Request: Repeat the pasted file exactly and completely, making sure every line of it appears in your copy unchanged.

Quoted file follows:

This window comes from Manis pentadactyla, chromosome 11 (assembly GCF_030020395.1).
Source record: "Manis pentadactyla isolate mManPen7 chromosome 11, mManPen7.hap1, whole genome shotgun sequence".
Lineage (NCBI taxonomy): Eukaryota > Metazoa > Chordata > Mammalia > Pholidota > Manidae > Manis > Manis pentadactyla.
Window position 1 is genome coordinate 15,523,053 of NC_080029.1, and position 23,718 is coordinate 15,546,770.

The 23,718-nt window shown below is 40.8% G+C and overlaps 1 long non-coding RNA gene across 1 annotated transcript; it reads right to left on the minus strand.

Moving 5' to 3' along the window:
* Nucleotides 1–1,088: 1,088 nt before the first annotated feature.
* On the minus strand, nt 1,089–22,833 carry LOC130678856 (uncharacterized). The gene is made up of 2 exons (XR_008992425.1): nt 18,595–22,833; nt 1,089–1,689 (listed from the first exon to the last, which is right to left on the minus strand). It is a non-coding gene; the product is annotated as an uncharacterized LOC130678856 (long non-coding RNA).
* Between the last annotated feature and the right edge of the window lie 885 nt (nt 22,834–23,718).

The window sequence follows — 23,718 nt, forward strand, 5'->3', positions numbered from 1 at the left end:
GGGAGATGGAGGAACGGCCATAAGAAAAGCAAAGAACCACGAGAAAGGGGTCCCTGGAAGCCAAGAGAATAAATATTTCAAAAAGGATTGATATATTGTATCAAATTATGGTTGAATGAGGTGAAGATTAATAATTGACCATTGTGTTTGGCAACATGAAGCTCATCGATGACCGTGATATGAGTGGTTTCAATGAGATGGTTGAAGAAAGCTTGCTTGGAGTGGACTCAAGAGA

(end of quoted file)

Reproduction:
This window comes from Manis pentadactyla, chromosome 11 (assembly GCF_030020395.1).
Source record: "Manis pentadactyla isolate mManPen7 chromosome 11, mManPen7.hap1, whole genome shotgun sequence".
Lineage (NCBI taxonomy): Eukaryota > Metazoa > Chordata > Mammalia > Pholidota > Manidae > Manis > Manis pentadactyla.
Window position 1 is genome coordinate 15,523,053 of NC_080029.1, and position 23,718 is coordinate 15,546,770.

The 23,718-nt window shown below is 40.8% G+C and overlaps 1 long non-coding RNA gene across 1 annotated transcript; it reads right to left on the minus strand.

Moving 5' to 3' along the window:
* Nucleotides 1–1,088: 1,088 nt before the first annotated feature.
* On the minus strand, nt 1,089–22,833 carry LOC130678856 (uncharacterized). The gene is made up of 2 exons (XR_008992425.1): nt 18,595–22,833; nt 1,089–1,689 (listed from the first exon to the last, which is right to left on the minus strand). It is a non-coding gene; the product is annotated as an uncharacterized LOC130678856 (long non-coding RNA).
* Between the last annotated feature and the right edge of the window lie 885 nt (nt 22,834–23,718).

The window sequence follows — 23,718 nt, forward strand, 5'->3', positions numbered from 1 at the left end:
GGGAGATGGAGGAACGGCCATAAGAAAAGCAAAGAACCACGAGAAAGGGGTCCCTGGAAGCCAAGAGAATAAATATTTCAAAAAGGATTGATATATTGTATCAAATTATGGTTGAATGAGGTGAAGATTAATAATTGACCATTGTGTTTGGCAACATGAAGCTCATCGATGACCGTGATATGAGTGGTTTCAATGAGATGGTTGAAGAAAGCTTGCTTGGAGTGGACTCAAGAGA